Black Angel


Character: Simone Engel

Directed by: Gordon Davidson

Written by: Michael Cristofer

Produced by: Circle Repertory Company

Cast Members: Tom Aldredge, Jonathan Bolt, Evan A. Georges, Lou Liberatore, Robert LuPone, Burke Pearson, William Snovell, Josef Sommer, Randell Spence, Jimmie Ray Weeks

Venue: Circle Repertory Theatre

Production Dates: December 19, 1982 - January 9, 1983

Genre: Drama

Martin Engel, a former SS officer accused of overseeing the massacre of 247 Jews in a French village during World War II, has come to that very town following his release from prison, hoping to build a house and live out his days in peace and solitude. Although the war crimes authorities are satisfied that Engel has paid his debt to society, the local townspeople are not of the same mind, and Engel’s presence becomes a growing irritant. Through his conversations with the mayor, his only friend in the village, we learn that Engel is a thoughtful and intelligent man who served his country out of duty rather than desire, and who gave orders to keep peace among the villagers, not to slaughter them. But the massacre did happen, and Engel cannot absolve himself from guilt by association. In the play’s chilling climax, he offers no resistance as the townspeople close in for his execution — raising questions not only of guilt and expiation, but also whether such punishment, with its disquieting reflection of the cancerous hatred unleashed by the Nazis, might not hurt the hangmen as well as the victim.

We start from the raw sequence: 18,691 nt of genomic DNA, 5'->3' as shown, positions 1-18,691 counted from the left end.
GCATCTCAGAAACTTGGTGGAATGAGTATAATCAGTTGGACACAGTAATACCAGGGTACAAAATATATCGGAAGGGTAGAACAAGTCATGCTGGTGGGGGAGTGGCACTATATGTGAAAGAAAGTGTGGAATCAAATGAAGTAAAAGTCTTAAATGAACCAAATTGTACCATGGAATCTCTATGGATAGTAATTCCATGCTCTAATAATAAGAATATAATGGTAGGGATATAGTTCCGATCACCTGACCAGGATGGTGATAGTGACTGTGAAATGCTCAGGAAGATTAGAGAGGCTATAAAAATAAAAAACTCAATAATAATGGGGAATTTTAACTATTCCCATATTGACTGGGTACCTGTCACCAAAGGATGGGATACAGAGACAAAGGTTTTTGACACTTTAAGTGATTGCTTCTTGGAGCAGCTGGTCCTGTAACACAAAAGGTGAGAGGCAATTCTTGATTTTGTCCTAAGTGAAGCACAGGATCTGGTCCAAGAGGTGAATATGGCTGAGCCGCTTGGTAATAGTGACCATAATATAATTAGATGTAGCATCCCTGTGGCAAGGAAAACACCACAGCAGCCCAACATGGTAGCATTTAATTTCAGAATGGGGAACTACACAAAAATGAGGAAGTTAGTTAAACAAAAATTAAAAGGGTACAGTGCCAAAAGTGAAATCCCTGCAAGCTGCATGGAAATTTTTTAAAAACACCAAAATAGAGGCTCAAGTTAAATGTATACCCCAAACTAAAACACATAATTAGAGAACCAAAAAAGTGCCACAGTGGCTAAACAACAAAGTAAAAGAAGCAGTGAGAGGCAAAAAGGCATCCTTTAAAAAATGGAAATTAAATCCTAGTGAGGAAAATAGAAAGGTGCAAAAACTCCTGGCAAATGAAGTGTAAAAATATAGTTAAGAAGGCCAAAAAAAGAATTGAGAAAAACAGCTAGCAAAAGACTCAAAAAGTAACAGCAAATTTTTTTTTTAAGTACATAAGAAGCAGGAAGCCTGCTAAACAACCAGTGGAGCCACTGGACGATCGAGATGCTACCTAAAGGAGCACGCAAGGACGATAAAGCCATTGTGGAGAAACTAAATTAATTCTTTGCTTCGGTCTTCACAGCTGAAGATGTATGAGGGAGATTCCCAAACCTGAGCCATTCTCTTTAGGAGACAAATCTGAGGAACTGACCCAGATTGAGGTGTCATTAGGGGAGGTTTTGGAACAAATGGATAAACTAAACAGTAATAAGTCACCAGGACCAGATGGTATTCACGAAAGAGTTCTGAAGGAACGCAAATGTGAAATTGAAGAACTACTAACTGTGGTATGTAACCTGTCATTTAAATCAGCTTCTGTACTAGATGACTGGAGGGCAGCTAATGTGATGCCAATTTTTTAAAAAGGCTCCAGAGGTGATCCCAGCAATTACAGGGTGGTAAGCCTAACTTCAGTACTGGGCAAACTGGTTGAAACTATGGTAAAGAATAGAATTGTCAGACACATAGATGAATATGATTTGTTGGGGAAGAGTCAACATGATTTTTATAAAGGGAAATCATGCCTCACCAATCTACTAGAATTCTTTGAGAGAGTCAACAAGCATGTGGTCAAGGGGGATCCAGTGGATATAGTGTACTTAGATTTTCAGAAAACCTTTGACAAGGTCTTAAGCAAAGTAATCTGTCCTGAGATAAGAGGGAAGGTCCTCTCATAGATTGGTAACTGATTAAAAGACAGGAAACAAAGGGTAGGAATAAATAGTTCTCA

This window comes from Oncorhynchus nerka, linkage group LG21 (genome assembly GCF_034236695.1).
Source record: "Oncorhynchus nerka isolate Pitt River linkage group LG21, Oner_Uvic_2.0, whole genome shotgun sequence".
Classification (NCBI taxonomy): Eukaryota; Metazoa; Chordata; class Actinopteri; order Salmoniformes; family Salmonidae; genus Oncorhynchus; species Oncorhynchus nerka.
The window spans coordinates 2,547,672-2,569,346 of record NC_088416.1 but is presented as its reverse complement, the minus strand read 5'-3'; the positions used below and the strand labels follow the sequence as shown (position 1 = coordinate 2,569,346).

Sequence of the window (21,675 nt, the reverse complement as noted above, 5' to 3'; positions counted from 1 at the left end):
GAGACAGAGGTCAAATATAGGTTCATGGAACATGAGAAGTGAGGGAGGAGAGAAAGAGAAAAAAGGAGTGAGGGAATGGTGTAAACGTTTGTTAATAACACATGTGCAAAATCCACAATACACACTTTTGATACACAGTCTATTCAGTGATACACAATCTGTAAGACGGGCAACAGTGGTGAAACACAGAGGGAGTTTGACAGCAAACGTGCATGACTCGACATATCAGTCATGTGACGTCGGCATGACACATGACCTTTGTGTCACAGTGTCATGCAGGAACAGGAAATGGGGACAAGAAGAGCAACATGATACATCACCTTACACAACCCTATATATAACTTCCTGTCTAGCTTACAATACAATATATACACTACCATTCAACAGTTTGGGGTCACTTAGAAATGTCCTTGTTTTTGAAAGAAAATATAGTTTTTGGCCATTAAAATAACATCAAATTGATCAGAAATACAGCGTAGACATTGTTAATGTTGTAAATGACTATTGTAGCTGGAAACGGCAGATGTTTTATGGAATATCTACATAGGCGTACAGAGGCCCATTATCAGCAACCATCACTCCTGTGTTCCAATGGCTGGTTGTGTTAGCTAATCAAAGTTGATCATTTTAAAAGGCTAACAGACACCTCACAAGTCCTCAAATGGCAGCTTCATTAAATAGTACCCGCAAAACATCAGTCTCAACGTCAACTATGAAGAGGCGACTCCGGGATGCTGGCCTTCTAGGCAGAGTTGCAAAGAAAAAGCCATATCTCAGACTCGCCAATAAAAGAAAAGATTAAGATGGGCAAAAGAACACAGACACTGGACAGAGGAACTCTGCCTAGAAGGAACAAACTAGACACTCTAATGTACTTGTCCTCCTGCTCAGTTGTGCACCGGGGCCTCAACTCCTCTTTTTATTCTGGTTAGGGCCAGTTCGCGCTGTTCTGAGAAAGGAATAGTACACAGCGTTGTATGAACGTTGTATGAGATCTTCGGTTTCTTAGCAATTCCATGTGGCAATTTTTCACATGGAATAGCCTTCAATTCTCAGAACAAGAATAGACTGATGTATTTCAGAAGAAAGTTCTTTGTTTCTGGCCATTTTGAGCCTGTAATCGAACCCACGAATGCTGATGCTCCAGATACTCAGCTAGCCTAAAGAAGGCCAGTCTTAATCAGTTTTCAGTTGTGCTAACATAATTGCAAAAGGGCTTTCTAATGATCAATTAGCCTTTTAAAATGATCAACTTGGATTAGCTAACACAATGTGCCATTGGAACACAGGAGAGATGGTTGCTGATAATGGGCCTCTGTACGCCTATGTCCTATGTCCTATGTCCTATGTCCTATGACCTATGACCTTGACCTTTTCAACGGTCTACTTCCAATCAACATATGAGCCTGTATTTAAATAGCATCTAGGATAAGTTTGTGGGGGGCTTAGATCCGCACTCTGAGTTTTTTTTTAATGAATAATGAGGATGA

Reviews

For variety’s sake, Mr. Cristofer also provides dreamlike flashbacks that introduce us to Engel’s wife (Mary McDonnell), but she, too, remains a largely shadowy, bloodless figure. Speaking of her relationship with her husband, she says, “The time is relentless; the distance is final; and finally there’s nothing.” To which one wants to reply, “How’s that again?”Frank Rich

Out of very little, McDonnell created two stunning moments: a shockingly raw cry of anguish when she realized that her husband would never forgive himself for his past deeds, and a quiet composure that made the play’s final monologue – which ends “With love the chance of survival is very slight; with hate you can go on forever” – simply devastating.Don Shewey

Script developed by Never Enough Design